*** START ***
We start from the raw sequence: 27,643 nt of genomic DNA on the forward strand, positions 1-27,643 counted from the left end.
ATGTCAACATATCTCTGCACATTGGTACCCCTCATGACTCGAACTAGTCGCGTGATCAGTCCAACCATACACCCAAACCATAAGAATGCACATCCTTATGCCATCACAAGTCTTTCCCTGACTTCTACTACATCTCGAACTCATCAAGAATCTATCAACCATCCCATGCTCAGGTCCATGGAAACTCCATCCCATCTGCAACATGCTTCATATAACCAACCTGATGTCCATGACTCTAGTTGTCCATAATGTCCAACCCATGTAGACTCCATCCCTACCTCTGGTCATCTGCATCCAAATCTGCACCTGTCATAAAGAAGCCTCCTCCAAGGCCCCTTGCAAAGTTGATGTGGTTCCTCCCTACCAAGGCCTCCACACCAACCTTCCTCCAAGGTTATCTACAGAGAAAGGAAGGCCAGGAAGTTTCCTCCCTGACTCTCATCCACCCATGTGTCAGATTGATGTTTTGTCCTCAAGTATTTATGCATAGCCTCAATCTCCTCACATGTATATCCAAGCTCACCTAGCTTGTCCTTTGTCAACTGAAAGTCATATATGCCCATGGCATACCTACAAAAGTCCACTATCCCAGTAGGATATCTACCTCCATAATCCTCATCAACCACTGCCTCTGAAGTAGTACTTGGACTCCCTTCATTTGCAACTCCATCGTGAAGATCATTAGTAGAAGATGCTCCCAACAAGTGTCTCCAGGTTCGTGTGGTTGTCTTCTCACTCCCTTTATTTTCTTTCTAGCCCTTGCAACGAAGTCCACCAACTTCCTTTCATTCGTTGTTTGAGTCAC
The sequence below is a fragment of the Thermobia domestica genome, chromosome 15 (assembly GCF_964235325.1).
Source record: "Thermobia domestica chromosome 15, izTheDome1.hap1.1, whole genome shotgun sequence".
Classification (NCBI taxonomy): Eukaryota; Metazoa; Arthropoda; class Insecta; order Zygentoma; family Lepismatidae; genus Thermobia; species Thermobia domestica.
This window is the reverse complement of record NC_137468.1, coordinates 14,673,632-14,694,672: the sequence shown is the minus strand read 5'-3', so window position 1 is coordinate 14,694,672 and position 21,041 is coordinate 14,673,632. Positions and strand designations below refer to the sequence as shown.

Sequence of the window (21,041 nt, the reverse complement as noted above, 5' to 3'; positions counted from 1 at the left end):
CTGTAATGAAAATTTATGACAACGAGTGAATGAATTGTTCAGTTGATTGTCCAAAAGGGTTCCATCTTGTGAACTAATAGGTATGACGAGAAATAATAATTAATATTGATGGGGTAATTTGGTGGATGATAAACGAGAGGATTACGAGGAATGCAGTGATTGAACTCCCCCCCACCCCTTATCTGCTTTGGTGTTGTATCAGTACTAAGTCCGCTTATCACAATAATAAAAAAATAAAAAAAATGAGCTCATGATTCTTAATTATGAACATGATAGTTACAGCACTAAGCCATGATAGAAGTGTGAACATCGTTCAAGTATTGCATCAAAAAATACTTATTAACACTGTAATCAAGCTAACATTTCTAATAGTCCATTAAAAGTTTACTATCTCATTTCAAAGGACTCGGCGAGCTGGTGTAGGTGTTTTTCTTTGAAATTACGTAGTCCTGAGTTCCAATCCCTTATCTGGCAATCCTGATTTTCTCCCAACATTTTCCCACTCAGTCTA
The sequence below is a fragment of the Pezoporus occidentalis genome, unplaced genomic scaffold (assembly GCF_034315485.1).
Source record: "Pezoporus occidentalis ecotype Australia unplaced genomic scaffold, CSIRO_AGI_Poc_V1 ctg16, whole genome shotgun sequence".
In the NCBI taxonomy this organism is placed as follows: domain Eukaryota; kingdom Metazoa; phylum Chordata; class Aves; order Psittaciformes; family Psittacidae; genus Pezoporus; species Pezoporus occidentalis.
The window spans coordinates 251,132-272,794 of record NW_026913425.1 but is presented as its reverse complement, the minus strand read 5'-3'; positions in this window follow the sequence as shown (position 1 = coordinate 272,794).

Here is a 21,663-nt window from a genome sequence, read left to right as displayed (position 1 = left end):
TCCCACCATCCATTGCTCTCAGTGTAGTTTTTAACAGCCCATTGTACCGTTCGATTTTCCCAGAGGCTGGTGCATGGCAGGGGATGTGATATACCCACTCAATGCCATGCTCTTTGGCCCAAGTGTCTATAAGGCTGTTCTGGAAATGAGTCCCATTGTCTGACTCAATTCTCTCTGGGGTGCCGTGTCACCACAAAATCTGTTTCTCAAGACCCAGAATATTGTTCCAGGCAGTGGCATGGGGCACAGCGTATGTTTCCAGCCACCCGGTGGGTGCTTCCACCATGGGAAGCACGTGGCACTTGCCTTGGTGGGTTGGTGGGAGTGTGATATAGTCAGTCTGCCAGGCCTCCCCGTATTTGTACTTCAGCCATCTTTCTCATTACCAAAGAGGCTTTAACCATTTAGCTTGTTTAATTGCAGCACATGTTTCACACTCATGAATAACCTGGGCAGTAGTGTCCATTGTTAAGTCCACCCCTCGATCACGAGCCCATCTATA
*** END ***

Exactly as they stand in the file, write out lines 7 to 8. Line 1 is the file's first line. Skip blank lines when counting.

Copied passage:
Sequence of the window (21,041 nt, the reverse complement as noted above, 5' to 3'; positions counted from 1 at the left end):
CTGTAATGAAAATTTATGACAACGAGTGAATGAATTGTTCAGTTGATTGTCCAAAAGGGTTCCATCTTGTGAACTAATAGGTATGACGAGAAATAATAATTAATATTGATGGGGTAATTTGGTGGATGATAAACGAGAGGATTACGAGGAATGCAGTGATTGAACTCCCCCCCACCCCTTATCTGCTTTGGTGTTGTATCAGTACTAAGTCCGCTTATCACAATAATAAAAAAATAAAAAAAATGAGCTCATGATTCTTAATTATGAACATGATAGTTACAGCACTAAGCCATGATAGAAGTGTGAACATCGTTCAAGTATTGCATCAAAAAATACTTATTAACACTGTAATCAAGCTAACATTTCTAATAGTCCATTAAAAGTTTACTATCTCATTTCAAAGGACTCGGCGAGCTGGTGTAGGTGTTTTTCTTTGAAATTACGTAGTCCTGAGTTCCAATCCCTTATCTGGCAATCCTGATTTTCTCCCAACATTTTCCCACTCAGTCTA